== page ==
- Joe Hockey says super should be used as 'shock absorber'
- All government MPs failed to sell budget: Malcolm Turnbull
Senior ministers in the Abbott government have distanced themselves from Treasurer Joe Hockey's suggestion young first home buyers be allowed to use some of their superannuation to purchase their first house.
Fairfax Media has also confirmed the idea has not been put to the expenditure review committee or cabinet, with one colleague describing it as a "thought bubble" and several emphasising that it was not being seriously considered as the government prepares its second federal budget.
On Thursday senior ministers Julie Bishop and Josh Frydenberg both said they welcomed debate on the topic but did not endorse the proposal, while Communications Minister Malcolm Turnbull doubled down on criticism of the proposal after initially calling it a "thoroughly bad idea".
Ms Bishop emphasised that "this is an idea that the Treasurer Joe Hockey has raised".
"It is a debate, it is an idea, and I think that we should be open to discussions, the political discourse in this country should not be closed to ideas," she said.
"I think there should be more informed debate on superannuation generally."
Mr Frydenberg said of the proposal, "It's totally appropriate for the Treasurer to raise this issue and say it's a conversation we would like to have, as a number of other countries allow access to superannuation before retirement".
"However, as the prime minister has said, we have no plans to change the rules in this regard."
Another minister said that, in part, Mr Hockey's call to consider changes to how, when and for what super could be accessed had been sparked by a proposal from John Adams. Mr Adams, a former policy advisor to Liberal senator Arthur Sinodinos, has suggested the Abbott government allow former tertiary students to use their superannuation accounts to repay their HELP debts.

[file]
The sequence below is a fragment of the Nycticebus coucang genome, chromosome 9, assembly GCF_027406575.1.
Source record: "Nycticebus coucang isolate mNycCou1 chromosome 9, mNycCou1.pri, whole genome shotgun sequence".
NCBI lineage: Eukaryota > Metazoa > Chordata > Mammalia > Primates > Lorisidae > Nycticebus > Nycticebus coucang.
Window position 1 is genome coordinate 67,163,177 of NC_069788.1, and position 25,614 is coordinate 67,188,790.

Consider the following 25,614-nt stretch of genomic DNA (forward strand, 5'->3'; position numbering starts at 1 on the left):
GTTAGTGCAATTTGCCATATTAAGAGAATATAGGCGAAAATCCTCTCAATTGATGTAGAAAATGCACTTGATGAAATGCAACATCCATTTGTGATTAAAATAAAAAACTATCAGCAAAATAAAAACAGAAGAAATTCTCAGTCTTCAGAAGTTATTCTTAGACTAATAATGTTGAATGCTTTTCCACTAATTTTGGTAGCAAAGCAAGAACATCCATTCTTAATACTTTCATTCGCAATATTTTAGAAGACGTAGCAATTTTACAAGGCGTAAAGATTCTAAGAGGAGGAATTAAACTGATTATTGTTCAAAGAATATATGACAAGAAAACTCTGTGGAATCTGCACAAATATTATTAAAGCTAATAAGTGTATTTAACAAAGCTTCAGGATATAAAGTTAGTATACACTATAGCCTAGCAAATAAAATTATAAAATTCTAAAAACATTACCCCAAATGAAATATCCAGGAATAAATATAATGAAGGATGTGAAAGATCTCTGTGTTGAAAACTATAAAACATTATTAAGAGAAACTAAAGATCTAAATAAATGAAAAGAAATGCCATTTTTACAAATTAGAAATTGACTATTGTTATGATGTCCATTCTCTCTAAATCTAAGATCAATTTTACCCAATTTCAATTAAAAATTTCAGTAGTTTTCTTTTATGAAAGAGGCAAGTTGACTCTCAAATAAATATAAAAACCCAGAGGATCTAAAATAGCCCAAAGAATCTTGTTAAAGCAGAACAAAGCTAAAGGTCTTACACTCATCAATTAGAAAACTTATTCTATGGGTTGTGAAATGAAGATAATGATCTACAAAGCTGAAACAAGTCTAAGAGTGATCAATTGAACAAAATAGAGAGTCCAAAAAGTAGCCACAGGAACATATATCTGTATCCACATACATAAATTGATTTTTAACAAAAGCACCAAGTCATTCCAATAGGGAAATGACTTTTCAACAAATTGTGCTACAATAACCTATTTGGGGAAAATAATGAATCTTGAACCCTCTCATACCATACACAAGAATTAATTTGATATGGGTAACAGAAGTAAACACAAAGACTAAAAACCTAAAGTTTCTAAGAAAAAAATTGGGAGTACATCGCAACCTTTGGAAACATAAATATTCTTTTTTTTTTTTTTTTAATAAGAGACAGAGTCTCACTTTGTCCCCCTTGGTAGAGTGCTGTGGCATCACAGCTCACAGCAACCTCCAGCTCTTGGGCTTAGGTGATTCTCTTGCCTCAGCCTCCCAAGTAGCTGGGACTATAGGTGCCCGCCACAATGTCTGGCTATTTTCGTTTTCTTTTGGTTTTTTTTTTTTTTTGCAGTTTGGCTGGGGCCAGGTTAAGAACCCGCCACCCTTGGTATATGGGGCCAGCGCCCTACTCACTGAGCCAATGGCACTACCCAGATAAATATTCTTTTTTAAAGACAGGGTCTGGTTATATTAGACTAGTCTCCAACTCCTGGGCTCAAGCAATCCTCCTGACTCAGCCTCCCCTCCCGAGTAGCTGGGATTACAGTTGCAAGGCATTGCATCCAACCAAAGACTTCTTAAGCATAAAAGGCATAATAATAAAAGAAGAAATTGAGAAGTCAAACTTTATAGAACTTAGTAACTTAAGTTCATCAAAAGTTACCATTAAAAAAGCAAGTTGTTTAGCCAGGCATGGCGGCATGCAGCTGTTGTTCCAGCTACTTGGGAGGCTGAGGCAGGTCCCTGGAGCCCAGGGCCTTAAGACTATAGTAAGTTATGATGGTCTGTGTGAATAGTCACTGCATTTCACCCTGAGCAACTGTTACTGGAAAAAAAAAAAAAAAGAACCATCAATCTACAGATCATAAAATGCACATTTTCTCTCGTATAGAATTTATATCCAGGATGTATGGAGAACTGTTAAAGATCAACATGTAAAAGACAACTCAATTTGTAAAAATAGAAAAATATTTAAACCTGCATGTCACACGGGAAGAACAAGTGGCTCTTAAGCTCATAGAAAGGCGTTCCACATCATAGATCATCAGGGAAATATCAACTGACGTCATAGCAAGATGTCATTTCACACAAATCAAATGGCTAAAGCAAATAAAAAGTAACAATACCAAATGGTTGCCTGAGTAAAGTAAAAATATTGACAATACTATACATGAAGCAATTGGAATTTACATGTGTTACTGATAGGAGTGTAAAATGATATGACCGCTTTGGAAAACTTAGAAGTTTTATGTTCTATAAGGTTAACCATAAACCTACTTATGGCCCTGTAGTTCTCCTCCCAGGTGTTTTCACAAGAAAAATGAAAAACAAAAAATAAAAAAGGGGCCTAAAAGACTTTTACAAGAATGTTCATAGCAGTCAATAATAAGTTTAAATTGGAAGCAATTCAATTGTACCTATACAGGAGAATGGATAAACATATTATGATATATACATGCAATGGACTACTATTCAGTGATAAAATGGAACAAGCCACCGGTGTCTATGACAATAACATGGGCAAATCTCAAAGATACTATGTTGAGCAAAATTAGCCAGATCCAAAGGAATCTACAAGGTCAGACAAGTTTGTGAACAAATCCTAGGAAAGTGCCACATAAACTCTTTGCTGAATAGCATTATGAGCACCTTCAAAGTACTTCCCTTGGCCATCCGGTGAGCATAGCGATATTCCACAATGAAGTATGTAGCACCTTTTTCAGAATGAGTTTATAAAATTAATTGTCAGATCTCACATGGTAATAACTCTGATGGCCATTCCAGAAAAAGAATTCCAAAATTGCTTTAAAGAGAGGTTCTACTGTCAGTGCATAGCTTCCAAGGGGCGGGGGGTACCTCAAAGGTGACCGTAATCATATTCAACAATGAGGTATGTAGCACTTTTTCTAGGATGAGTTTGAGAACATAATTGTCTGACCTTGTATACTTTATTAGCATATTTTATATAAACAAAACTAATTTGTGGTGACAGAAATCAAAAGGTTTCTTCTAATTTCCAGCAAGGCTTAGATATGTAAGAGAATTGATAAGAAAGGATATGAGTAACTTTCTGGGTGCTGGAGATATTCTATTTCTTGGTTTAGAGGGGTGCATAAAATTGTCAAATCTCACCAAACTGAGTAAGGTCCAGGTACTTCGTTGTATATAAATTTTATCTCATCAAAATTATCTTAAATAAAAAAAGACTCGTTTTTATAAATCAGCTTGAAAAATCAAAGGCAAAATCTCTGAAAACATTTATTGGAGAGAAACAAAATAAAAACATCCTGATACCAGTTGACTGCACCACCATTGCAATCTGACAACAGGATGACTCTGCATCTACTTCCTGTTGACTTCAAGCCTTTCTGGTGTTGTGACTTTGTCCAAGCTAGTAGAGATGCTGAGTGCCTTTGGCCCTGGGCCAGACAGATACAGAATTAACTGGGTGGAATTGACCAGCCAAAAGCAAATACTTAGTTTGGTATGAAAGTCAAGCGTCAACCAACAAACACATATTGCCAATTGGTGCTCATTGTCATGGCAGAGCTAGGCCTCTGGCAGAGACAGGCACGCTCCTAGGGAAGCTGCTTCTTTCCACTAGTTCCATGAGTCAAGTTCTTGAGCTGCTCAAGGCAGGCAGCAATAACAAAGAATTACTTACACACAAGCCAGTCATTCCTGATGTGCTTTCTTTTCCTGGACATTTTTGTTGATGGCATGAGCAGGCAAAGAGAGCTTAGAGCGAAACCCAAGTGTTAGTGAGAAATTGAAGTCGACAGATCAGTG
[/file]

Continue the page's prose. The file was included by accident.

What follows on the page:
That minister said it was a "bit unfair" to call Mr Hockey's proposal a "thought bubble" but said it was not being considered by the government in any serious way.
Mr Turnbull stressed the idea was not Coalition policy but "an idea that gets kicked around from time to time" and that "my view is that it is not a good idea because the superannuation system is designed to ensure that people have the money and resources to support them in retirement".
He said the housing market faced supply, not demand problems and that "the answer is to build more dwellings".
Earlier this week, Finance Minister Mathias Cormann made the same point as Mr Turnbull as he pointed out that house prices were set by the laws of supply and demand and "what we have to be careful of is that we actually fix the problem and don't exacerbate the problem. By increasing demand, in the end with supply staying the same, you will be at risk of pushing up prices further."
Former Treasurer Peter Costello and former Prime Minister Paul Keating have both lambasted the proposal.
Choosing his words carefully, Prime Minister Tony Abbott said the proposal was a "perfectly good and reasonable idea," but cautioned the government did not plan to introduce it.
Mr Hockey's enthusiasm for the proposal appears undimmed, though on the ABC's Lateline program he did concede that "ultimately, Malcolm Turnbull was absolutely right; the best thing you could do for the housing market is to increase supply".
Opposition Leader Bill Shorten said the proposal was short-sighted and would "put even greater pressure on the age pension over the coming decades".
"While ministers squabble around the cabinet table about how to further undermine superannuation, the decisions of this government are already hurting retirement savings," he said.